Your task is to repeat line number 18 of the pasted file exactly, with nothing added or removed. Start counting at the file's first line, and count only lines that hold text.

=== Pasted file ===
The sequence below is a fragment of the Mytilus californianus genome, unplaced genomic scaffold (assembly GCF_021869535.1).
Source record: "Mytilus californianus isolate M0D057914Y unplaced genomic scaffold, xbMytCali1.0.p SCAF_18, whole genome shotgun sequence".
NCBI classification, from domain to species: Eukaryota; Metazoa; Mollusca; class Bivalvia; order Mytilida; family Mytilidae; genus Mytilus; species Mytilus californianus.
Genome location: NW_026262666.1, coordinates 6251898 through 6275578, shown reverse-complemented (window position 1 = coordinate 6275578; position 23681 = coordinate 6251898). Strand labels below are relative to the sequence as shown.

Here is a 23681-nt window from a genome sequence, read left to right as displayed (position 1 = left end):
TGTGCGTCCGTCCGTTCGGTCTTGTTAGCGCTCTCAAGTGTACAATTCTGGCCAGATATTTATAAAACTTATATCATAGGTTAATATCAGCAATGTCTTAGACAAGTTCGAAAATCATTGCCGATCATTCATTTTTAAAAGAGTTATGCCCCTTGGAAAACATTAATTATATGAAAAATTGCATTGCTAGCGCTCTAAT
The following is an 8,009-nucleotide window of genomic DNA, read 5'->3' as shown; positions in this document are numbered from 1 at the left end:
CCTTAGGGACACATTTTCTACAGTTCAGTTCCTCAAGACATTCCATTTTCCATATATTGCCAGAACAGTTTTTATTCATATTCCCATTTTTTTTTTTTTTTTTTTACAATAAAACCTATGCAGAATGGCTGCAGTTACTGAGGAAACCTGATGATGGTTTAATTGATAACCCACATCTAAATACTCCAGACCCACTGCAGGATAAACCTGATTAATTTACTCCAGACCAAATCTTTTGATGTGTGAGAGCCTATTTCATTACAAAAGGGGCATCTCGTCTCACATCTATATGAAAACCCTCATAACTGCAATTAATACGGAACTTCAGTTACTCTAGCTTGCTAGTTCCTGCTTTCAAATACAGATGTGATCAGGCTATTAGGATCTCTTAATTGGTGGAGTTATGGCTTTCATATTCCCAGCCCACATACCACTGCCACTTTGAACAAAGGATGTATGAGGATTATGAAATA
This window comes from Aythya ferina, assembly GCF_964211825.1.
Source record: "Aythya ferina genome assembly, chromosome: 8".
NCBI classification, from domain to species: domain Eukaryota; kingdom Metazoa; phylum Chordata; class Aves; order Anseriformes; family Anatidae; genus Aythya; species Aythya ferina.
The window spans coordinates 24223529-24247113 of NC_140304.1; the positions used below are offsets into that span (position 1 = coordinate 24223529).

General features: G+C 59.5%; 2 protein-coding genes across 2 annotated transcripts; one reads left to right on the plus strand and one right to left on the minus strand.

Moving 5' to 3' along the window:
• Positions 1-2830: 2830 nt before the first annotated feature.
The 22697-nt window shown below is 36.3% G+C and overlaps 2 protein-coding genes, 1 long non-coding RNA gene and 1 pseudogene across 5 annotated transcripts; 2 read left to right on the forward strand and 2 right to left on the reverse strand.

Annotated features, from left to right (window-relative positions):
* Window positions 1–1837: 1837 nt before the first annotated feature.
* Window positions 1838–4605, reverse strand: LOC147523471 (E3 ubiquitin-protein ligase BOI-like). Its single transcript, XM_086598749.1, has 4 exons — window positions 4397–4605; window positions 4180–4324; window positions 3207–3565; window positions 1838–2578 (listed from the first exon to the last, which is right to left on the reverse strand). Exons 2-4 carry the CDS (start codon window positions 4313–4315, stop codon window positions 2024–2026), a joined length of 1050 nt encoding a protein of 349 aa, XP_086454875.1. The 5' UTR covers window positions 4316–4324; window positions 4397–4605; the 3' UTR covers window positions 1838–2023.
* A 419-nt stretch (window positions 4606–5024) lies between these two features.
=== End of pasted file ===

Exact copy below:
* Window positions 1–1837: 1837 nt before the first annotated feature.